The FDA answers Traco's claims by noting that Traco has
admitted to selling BCO in a capsule form. Although the BCO in
such a capsule may not be mixed with, or react with, any other
ingredient, the Seventh Circuit in FoodScience, 678 F.2d at
738-38, has held that even a substance which is the principal
ingredient in a food may be deemed a food additive. The
majority opinion in FoodScience made no distinction between
active or principal ingredients and other ingredients. The
court simply held that "[t]he term 'component' [in the
definition of food additive] . . . includes large quantities of
unsafe substances as well as small quantities." 678 F.2d at
738. Indeed, the court cited a Second Circuit case which held,
"We do not believe a substance gains immunity from being a food
additive merely because it also qualifies as a food." Id.
(citing National Nutritional Foods Ass'n v. Kennedy,
572 F.2d 377, 391 (2nd Cir.1978)). According to the FDA, enforcement of
the Act demands that it be free to deem a substance a "food
additive," even if a common understanding of the term "food
additive" would not encompass the substance. That, claims the
FDA, is what FoodScience holds.
Yet the facts in FoodScience are readily distinguishable from
the facts in this case. There, the ingredient which the FDA
sought to characterize as a food additive constituted only 4%
of the dietary supplement. 678 F.2d at 737-38. Although the
ingredient was the principal ingredient — the reason that
consumers bought the supplement — the Seventh Circuit rejected
a principal ingredient exception to the Act. Because the
evidence proved that the ingredient was one of several
components of the dietary supplement, the FDA could properly
deem it a food additive, thus forcing the claimant to prove
that it was generally regarded as safe. Id. at 739-40.
In contrast, here, the FDA has presented no evidence that the
BCO is merely a component of the dietary supplement. Traco
asserts — and the FDA does not disprove — that it intended to
sell the seized BCO in its pure form, albeit encapsulated in a
gelatin container.*fn4 The FDA has failed to explain how
placing BCO in a gelatin container converts the BCO into a food
additive. A food additive must be a substance which is intended
to be a component of a food. See § 321(s). But BCO is more than
one of several components or even the principal component in
the dietary supplement capsule. BCO is the supplement, the
capsule's sole raison d'etre. Although the rule set out in
FoodScience is broad, it is not so broad that any substance
which is not consumed directly may be deemed a "food additive."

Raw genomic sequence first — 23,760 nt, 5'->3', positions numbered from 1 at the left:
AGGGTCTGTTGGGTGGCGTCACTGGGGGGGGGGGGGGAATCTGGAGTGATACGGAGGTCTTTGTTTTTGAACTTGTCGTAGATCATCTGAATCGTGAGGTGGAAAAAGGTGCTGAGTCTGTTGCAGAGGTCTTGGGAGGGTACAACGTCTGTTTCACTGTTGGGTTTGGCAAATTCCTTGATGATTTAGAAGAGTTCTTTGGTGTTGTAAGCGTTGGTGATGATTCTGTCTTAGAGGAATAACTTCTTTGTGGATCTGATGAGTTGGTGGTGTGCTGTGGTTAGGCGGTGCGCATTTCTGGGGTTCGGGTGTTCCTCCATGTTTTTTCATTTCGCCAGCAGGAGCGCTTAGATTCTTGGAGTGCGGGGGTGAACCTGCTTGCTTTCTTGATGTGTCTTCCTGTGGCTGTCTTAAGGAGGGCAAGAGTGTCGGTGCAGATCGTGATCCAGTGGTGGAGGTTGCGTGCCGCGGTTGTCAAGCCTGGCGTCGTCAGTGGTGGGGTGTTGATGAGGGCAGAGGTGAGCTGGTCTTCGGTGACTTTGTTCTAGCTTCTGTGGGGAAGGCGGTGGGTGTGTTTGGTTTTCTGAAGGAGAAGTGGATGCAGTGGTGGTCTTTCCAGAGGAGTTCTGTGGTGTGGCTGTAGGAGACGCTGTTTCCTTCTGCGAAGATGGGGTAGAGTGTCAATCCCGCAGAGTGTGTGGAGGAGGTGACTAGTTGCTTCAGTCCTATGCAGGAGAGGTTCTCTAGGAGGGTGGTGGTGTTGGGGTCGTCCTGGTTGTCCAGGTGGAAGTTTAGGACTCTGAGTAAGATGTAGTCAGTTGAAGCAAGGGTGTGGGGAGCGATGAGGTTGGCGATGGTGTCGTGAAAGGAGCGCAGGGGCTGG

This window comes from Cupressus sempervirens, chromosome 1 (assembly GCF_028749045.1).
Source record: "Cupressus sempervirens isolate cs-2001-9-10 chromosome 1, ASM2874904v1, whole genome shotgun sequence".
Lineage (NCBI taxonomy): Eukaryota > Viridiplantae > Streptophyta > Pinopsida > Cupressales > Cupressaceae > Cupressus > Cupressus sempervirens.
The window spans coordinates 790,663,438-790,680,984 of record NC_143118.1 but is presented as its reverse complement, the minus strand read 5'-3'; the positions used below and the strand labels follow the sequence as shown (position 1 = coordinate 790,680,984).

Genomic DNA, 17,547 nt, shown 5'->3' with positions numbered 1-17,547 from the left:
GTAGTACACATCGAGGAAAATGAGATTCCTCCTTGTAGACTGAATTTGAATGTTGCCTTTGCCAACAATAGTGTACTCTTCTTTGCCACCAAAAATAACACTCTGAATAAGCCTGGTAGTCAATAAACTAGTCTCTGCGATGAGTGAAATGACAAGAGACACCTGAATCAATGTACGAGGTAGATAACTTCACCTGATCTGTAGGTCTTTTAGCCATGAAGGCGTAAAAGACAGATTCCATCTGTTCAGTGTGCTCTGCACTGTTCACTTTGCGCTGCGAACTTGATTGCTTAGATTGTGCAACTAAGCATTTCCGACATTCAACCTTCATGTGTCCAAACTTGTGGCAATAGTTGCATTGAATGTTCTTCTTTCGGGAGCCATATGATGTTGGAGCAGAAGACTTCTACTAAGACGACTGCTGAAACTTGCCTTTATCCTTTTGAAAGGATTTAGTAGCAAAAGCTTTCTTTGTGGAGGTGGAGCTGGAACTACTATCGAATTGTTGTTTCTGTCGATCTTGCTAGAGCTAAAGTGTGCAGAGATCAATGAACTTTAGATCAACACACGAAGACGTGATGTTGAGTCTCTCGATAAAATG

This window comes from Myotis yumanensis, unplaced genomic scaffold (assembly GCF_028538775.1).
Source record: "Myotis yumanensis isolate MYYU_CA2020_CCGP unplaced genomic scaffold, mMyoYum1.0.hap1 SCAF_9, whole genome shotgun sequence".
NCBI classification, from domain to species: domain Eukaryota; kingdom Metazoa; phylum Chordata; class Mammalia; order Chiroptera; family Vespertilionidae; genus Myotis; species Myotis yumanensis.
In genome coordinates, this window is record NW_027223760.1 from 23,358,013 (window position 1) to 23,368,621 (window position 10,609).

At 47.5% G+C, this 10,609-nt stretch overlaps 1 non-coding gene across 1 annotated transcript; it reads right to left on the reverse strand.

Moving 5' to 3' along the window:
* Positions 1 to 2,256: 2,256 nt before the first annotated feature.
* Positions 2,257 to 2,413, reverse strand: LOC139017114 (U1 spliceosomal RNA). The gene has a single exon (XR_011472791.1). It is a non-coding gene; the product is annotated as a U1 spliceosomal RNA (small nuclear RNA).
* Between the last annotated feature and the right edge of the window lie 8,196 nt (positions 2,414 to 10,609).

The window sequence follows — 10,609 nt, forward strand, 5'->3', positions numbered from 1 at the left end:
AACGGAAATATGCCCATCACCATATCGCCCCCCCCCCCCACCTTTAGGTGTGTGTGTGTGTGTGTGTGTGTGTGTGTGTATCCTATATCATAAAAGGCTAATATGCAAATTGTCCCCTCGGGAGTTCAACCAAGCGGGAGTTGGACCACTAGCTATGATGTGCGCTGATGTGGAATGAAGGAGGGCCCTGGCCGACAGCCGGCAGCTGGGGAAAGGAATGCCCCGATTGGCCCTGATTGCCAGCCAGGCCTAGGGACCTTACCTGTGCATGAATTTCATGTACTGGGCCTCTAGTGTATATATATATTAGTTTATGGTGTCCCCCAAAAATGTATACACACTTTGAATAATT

As Judge Cudahy noted in concurrence, "I believe . . . that
this would be a far different case if [the substance sought to
be condemned] were being marketed as a single ingredient."
FoodScience, 678 F.2d at 741 (Cudahy, J., concurring).
Although there does not appear to be a case holding that a
pure substance which is delivered to consumers by way of a
gelatin capsule may be considered a food additive, there are
cases holding that such a substance may not be considered a
food additive. See, e.g., United States v. Articles of Food
(Blue-Green Algae), No. 83-1180-FR, slip op., 1984 WL 1981
(D.Ore. November 8, 1984) (unpublished opinion); United States
v. An Article of Food (L-Tryptophan), No. 77-687, slip op.,
(D.N.J. January 23, 1979) (unpublished opinion) (Lexis copies
attached to Docket # 45). In Blue-Green Algae, Judge Frye held
that seaweed products sold in gelatin capsules — though
otherwise in their pure form — could not be considered food
additives, but should be considered the food itself. The court
concluded that because "[t]here is no evidence that the purpose
of the products is to affect the characteristics of another
food or to become a component of another food[,] . . . the
court concludes that the intended use of the [product] is not
as a 'food additive.'" Id. at 6.
Similarly, in this case, there is no proof that the BCO
affects the characteristics of another food or becomes a
component of another food. The FDA merely claims, on the
authority of FoodScience, that if a person ingests any other
substance when consuming BCO, then the BCO may be considered a
food additive. The court does not read FoodScience so broadly.
The facts in that case do not dictate such a rule and Judge
Cudahy's concurrence makes clear that at least one member of
the panel expressly rejected such a broad rule.
The court is mindful that it must interpret the Food, Drug,
and Cosmetic Act broadly to aid in protecting the public
health. FoodScience, 678 F.2d at 739 (citing United States v.
Ewig Brothers Co., Inc., 502 F.2d 715, 722 n. 27 (7th
Cir.1975)). It is also mindful, however, that in passing the
1958 food additive amendment to the Act, Congress was primarily
concerned with the addition into food of untested and
potentially unsafe flavor, texture, processing, and
preservative agents. See S.Rep. No. 2422, 85th Cong., 2d Sess.,
reprinted in 1958 U.S.Code Cong. & Admin.News 5300, 5304. BCO
is none of those things. If the FDA believes that BCO is a
harmful food, it may seek to condemn it as an "adulterated
food" under § 342(a)(1). But the agency may not seek to condemn
it by calling it something it is not. Allowing the FDA to call
a single ingredient placed into a gelatin capsule a "food
additive" would eliminate any distinction between "food" and
"food additive," terms which the Act itself defines separately.
Compare § 321(f) with § 321(s). This court cannot permit the
agency charged with enforcing the Act to redefine its terms.
IT IS THEREFORE ORDERED that the plaintiff's motion for
summary judgment (# 40) is denied.
IT IS FURTHER ORDERED that the case is set for trial
beginning December 2, 1991 at 9:00 am.